1. University of Houston Receives NIH Grant for Optical Coherence Elastography of the Cornea

    University of Houston Receives NIH Grant for Optical Coherence Elastography of the Cornea

    University of Houston Received a 2022 NIH Grant for $397,701 for Optical Coherence Elastography of the Cornea.  The principal investigator is Kirill Larin. Below is a summary of the proposed work.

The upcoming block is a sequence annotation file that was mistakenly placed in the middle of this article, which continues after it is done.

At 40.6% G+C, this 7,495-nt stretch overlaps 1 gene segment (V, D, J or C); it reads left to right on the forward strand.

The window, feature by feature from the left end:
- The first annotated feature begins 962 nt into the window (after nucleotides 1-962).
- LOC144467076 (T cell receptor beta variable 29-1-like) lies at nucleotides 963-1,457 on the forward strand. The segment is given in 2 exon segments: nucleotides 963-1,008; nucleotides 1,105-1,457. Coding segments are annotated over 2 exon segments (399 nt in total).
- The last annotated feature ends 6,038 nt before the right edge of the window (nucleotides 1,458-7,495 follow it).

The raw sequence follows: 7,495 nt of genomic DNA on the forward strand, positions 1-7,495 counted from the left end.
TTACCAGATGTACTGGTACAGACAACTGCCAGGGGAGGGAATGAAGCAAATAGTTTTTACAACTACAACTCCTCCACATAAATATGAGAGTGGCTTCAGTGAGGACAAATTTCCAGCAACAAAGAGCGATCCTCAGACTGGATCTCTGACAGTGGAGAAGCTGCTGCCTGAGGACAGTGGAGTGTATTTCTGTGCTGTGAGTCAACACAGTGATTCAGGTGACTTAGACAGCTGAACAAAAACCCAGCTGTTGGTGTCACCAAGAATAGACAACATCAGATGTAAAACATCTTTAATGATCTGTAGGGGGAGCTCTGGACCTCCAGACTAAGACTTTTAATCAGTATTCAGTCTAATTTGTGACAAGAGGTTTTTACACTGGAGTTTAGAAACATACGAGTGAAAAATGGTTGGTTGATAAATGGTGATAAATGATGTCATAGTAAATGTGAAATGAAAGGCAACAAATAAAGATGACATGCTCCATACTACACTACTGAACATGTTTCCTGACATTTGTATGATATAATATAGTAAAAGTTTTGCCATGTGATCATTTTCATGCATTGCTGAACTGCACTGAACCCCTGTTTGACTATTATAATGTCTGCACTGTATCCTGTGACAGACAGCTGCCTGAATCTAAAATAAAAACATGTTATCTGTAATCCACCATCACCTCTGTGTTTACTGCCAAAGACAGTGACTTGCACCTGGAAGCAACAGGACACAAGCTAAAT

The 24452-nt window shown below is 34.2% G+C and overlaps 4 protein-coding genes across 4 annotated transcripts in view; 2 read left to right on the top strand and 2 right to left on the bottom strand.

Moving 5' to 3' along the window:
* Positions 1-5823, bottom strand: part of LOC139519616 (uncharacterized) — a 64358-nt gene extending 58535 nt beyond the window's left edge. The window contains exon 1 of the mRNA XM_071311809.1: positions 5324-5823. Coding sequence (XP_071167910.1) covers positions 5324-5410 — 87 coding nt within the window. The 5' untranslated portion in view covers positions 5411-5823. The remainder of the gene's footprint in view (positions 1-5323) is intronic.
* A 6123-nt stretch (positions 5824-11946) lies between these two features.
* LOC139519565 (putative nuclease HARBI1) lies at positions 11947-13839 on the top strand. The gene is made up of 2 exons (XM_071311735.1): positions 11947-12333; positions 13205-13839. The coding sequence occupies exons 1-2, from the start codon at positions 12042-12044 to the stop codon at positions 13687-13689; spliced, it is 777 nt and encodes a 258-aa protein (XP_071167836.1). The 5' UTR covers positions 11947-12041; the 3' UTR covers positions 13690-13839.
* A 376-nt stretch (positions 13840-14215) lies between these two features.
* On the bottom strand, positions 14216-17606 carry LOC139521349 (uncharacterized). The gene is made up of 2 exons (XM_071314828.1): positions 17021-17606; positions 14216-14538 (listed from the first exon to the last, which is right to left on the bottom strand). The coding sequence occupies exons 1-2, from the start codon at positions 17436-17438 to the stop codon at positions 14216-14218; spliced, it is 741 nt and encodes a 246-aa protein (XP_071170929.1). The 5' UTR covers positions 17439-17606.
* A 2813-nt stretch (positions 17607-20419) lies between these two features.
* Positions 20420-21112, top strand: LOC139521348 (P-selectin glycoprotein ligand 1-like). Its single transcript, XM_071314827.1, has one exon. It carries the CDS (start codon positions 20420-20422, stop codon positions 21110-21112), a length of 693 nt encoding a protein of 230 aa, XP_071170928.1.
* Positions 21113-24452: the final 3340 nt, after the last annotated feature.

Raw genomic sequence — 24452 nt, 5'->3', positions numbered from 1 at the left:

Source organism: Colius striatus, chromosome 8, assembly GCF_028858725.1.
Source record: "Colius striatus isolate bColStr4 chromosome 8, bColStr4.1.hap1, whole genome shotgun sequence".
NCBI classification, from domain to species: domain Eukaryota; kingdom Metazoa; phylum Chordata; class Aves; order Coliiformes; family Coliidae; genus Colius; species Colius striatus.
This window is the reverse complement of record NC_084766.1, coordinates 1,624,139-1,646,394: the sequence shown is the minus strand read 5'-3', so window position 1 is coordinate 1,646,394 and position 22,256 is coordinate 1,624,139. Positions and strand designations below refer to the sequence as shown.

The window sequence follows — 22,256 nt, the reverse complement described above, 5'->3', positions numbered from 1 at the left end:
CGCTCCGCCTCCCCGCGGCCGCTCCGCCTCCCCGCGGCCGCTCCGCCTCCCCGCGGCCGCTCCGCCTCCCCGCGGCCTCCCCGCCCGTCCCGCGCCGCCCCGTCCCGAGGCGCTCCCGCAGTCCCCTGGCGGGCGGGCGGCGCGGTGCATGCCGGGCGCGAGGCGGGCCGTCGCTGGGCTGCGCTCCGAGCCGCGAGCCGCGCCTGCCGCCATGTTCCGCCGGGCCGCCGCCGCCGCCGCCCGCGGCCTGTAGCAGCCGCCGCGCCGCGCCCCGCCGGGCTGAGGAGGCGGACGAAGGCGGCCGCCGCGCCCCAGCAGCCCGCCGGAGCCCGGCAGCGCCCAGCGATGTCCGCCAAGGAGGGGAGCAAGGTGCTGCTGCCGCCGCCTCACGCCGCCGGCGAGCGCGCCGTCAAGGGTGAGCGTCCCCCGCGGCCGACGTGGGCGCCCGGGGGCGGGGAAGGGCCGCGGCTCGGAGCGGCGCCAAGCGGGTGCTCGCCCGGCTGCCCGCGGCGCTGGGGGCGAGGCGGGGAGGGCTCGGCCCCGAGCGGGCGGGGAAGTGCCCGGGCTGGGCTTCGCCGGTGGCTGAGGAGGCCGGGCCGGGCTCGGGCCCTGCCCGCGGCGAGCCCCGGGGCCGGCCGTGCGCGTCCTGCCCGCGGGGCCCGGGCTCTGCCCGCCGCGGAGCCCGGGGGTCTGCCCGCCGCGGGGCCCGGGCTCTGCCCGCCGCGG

The fundamental physical properties of the outer tunic of the eye determine the structural characteristics of the ocular globe and may be altered in several devastating disease states including axial elongation in myopia, pathological deformation in keratoconus, and iatrogenic keratoectasia following corneal refractive surgery. These biomechanical tissue characteristics not only influence our clinical interpretation of diagnostic tests, e.g. measurement of intraocular pressure, but have been implicated as important factors in the development of glaucoma. Currently, there is no available reliable method to perform quantitative measurement of corneal elasticity in vivo. Here we will develop novel method for the assessment of corneal elastic properties that could potentially be used for routine clinical diagnostic and treatment. This method will take advantages of highly localized air pressure stimulation and ultra-sensitive detection and analysis of the pressure waves propagation on corneal posterior and anterior surfaces with a line-field Optical Coherence Tomography to reconstruct volumetric biomechanical properties of the cornea. Our previous work has made fundamental advances in the understanding of corneal biomechanics through a novel approach with potentially impactful applications in other disciplines (e.g. cataract surgery, LAISK, corneal cross-linking, and tissue transplants with personalize treatments). The proposed studies will accelerate transition of this technology into clinics, influence our selection and application of corneal surgical treatments and will help us to understand the structural consequences of corneal disease and wound healing: Aim 1. Develop a line-field OCE (LF-OCE) system for ultrafast 3D clinical imaging. Aim 2. In vivo studies with rabbits. Aim 3. Preliminary clinical studies in humans. Aim 4. Refine numerical (FEM) and Artificial Intelligence (AI) models of the depth-dependent nonlinear viscoelastic properties of the cornea.

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